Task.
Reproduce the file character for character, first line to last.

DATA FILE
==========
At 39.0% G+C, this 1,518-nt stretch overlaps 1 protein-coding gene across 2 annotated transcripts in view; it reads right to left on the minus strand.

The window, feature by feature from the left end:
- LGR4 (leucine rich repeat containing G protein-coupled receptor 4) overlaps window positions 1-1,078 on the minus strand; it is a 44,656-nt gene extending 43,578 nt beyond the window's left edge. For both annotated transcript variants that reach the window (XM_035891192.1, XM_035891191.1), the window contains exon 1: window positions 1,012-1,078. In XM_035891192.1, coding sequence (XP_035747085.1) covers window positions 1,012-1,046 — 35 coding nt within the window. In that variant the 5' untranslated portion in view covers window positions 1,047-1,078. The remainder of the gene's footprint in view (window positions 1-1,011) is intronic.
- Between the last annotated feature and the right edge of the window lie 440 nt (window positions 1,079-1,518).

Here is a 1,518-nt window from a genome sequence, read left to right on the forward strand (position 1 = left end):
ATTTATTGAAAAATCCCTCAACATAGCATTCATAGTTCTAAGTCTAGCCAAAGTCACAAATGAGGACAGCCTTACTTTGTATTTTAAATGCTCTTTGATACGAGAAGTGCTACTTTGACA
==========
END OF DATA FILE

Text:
At 39.0% G+C, this 1,518-nt stretch overlaps 1 protein-coding gene across 2 annotated transcripts in view; it reads right to left on the minus strand.

The window, feature by feature from the left end:
- LGR4 (leucine rich repeat containing G protein-coupled receptor 4) overlaps window positions 1-1,078 on the minus strand; it is a 44,656-nt gene extending 43,578 nt beyond the window's left edge. For both annotated transcript variants that reach the window (XM_035891192.1, XM_035891191.1), the window contains exon 1: window positions 1,012-1,078. In XM_035891192.1, coding sequence (XP_035747085.1) covers window positions 1,012-1,046 — 35 coding nt within the window. In that variant the 5' untranslated portion in view covers window positions 1,047-1,078. The remainder of the gene's footprint in view (window positions 1-1,011) is intronic.
- Between the last annotated feature and the right edge of the window lie 440 nt (window positions 1,079-1,518).

Here is a 1,518-nt window from a genome sequence, read left to right on the forward strand (position 1 = left end):
ATTTATTGAAAAATCCCTCAACATAGCATTCATAGTTCTAAGTCTAGCCAAAGTCACAAATGAGGACAGCCTTACTTTGTATTTTAAATGCTCTTTGATACGAGAAGTGCTACTTTGACA